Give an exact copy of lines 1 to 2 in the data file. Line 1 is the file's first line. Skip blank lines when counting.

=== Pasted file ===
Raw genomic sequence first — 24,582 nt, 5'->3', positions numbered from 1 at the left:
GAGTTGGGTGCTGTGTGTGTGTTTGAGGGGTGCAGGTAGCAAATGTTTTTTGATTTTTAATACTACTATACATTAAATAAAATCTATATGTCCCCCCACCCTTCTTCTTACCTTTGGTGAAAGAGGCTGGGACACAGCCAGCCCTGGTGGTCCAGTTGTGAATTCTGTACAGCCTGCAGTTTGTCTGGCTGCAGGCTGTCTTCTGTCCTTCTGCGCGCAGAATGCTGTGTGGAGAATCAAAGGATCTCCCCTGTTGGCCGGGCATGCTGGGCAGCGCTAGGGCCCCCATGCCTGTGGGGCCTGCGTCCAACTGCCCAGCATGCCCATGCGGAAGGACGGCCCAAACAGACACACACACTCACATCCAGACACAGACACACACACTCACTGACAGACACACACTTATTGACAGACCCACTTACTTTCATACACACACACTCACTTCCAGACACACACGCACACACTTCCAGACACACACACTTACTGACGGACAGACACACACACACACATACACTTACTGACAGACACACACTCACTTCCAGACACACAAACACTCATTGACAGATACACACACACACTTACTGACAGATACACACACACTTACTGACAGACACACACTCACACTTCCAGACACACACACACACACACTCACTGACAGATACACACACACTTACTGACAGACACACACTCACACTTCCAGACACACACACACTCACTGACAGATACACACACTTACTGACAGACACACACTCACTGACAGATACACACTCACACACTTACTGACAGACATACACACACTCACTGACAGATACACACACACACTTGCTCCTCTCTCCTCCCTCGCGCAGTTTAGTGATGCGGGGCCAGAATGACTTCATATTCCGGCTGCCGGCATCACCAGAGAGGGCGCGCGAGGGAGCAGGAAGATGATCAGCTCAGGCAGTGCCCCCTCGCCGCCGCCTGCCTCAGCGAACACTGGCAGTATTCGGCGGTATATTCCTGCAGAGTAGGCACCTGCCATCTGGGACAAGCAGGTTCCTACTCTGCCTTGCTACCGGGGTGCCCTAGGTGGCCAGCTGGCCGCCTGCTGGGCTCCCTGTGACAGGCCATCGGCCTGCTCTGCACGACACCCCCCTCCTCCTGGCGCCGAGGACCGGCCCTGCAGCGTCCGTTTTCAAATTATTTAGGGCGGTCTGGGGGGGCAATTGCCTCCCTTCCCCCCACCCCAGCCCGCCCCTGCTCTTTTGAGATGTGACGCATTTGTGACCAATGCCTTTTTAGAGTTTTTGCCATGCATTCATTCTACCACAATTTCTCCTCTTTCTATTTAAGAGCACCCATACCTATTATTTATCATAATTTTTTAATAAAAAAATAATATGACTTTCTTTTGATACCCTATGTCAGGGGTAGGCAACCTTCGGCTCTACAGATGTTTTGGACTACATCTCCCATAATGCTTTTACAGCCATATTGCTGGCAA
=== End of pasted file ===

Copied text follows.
Raw genomic sequence first — 24,582 nt, 5'->3', positions numbered from 1 at the left:
GAGTTGGGTGCTGTGTGTGTGTTTGAGGGGTGCAGGTAGCAAATGTTTTTTGATTTTTAATACTACTATACATTAAATAAAATCTATATGTCCCCCCACCCTTCTTCTTACCTTTGGTGAAAGAGGCTGGGACACAGCCAGCCCTGGTGGTCCAGTTGTGAATTCTGTACAGCCTGCAGTTTGTCTGGCTGCAGGCTGTCTTCTGTCCTTCTGCGCGCAGAATGCTGTGTGGAGAATCAAAGGATCTCCCCTGTTGGCCGGGCATGCTGGGCAGCGCTAGGGCCCCCATGCCTGTGGGGCCTGCGTCCAACTGCCCAGCATGCCCATGCGGAAGGACGGCCCAAACAGACACACACACTCACATCCAGACACAGACACACACACTCACTGACAGACACACACTTATTGACAGACCCACTTACTTTCATACACACACACTCACTTCCAGACACACACGCACACACTTCCAGACACACACACTTACTGACGGACAGACACACACACACACATACACTTACTGACAGACACACACTCACTTCCAGACACACAAACACTCATTGACAGATACACACACACACTTACTGACAGATACACACACACTTACTGACAGACACACACTCACACTTCCAGACACACACACACACACACTCACTGACAGATACACACACACTTACTGACAGACACACACTCACACTTCCAGACACACACACACTCACTGACAGATACACACACTTACTGACAGACACACACTCACTGACAGATACACACTCACACACTTACTGACAGACATACACACACTCACTGACAGATACACACACACACTTGCTCCTCTCTCCTCCCTCGCGCAGTTTAGTGATGCGGGGCCAGAATGACTTCATATTCCGGCTGCCGGCATCACCAGAGAGGGCGCGCGAGGGAGCAGGAAGATGATCAGCTCAGGCAGTGCCCCCTCGCCGCCGCCTGCCTCAGCGAACACTGGCAGTATTCGGCGGTATATTCCTGCAGAGTAGGCACCTGCCATCTGGGACAAGCAGGTTCCTACTCTGCCTTGCTACCGGGGTGCCCTAGGTGGCCAGCTGGCCGCCTGCTGGGCTCCCTGTGACAGGCCATCGGCCTGCTCTGCACGACACCCCCCTCCTCCTGGCGCCGAGGACCGGCCCTGCAGCGTCCGTTTTCAAATTATTTAGGGCGGTCTGGGGGGGCAATTGCCTCCCTTCCCCCCACCCCAGCCCGCCCCTGCTCTTTTGAGATGTGACGCATTTGTGACCAATGCCTTTTTAGAGTTTTTGCCATGCATTCATTCTACCACAATTTCTCCTCTTTCTATTTAAGAGCACCCATACCTATTATTTATCATAATTTTTTAATAAAAAAATAATATGACTTTCTTTTGATACCCTATGTCAGGGGTAGGCAACCTTCGGCTCTACAGATGTTTTGGACTACATCTCCCATAATGCTTTTACAGCCATATTGCTGGCAA